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In Persian, almost all the words which can be used as adverbs can be used as adjectives too.
آرام از آن‌جا رفتم.
حسن خوب درس می‌خواند.
لیلا عرب است اما فارسی را خوب حرف می‌زند.
پرنده‌ها قشنگ می‌خوانند.
I left (lit. went from) there slowly.
Hassan studies well.
Laila is an Arab but she speaks Persian well.
The birds sing beautifully.
However, as in English, there are some words that are mainly used as adverbs.
بالاخره او را دیدم.
همه دیر خوابیدند.
اتوبوس زود آمد.
ناگهان درها باز شدند.
مادرم دوباره صدایم کرد.
موبایل امید همیشه خاموش است.
Finally I saw her.
Everybody slept late
The bus came early.
Suddenly the doors opened.
My mother called me again
Omid's mobile is always switched off.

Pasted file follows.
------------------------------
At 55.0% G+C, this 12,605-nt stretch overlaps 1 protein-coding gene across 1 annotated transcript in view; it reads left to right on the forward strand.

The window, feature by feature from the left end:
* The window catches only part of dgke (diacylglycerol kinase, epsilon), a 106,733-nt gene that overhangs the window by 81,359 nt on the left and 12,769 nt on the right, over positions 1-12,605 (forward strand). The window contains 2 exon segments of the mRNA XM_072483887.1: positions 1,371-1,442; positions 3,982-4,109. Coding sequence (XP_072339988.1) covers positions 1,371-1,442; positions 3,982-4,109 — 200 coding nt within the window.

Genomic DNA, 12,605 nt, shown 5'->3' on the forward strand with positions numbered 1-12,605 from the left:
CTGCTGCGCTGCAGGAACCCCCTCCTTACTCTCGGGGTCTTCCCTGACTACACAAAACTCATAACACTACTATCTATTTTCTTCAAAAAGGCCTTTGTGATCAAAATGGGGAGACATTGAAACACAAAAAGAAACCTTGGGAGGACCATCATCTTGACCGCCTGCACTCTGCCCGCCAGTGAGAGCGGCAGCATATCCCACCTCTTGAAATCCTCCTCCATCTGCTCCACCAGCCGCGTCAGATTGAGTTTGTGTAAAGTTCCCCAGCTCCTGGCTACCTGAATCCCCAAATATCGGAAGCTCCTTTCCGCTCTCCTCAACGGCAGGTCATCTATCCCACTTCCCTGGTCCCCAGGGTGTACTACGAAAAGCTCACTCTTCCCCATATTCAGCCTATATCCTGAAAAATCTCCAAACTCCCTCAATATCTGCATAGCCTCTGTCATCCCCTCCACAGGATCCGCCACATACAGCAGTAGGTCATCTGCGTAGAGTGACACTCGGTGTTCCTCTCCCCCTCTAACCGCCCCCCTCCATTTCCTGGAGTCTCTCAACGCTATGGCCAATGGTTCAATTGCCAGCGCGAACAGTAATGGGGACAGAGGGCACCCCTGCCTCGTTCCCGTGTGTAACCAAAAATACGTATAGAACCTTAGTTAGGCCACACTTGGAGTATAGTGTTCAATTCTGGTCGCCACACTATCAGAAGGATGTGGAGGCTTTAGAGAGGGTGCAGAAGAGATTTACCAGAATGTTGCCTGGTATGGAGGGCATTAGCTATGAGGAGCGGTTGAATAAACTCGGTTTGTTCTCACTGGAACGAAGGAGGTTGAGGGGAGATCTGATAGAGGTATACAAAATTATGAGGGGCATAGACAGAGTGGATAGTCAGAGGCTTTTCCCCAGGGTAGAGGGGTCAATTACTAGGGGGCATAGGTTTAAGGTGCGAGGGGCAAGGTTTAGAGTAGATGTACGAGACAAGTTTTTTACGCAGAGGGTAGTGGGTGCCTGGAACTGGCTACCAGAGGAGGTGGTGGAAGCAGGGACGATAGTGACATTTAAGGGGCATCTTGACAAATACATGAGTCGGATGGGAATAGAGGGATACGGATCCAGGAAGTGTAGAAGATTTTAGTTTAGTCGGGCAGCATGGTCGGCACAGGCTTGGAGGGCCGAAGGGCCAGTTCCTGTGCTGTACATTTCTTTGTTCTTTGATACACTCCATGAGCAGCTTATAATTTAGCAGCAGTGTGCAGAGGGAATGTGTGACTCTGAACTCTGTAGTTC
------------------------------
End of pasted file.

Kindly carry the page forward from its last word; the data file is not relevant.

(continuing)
There is also a group of Arabic words that are normally used as adverbs (in fact, they are usually sentencial adverbs). They all end with the originally Arabic “tanween” ( اً ) which is pronounced somewhat similar to the “an” in the English word “man”.
احتمالاً حسین فردا به لندن بر می‌گردد.
فرهاد حتماً جوابِ سؤال را می‌داند.
تکلیفم را بعداً می‌نویسم.
نگهبانِ این در معمولاً خواب است.
Probably Hossein will return to London tomorrow.
Farhad definitely knows the answer to the question.
I’ll do (lit. write) my homework later.
This gate/door’s guard is usually asleep.
Additionally, there are cases where adverbs are used to modify adjectives or other nouns.
جوابِ شما کاملاً درست است.
دیشب دقیقاً ده ساعت خوابیدی!
Your answer is completely right.
Last night, you slept for exactly ten hours.
An adverbial noun group can contain a preposition. The preposition “به”, literally meaning “to”, takes a new meaning in adverbial noun groups, showing the quality of the action of the verb.
سرباز دشمن به سختی مجروح شد.
پیرزن به آرامی روی زمین نشست.
دروازه‌بان به راحتی توپ را گرفت.
The enemy soldier became badly injured.
The old woman sat on the ground calmly.
The goalkeeper got hold of the ball easily.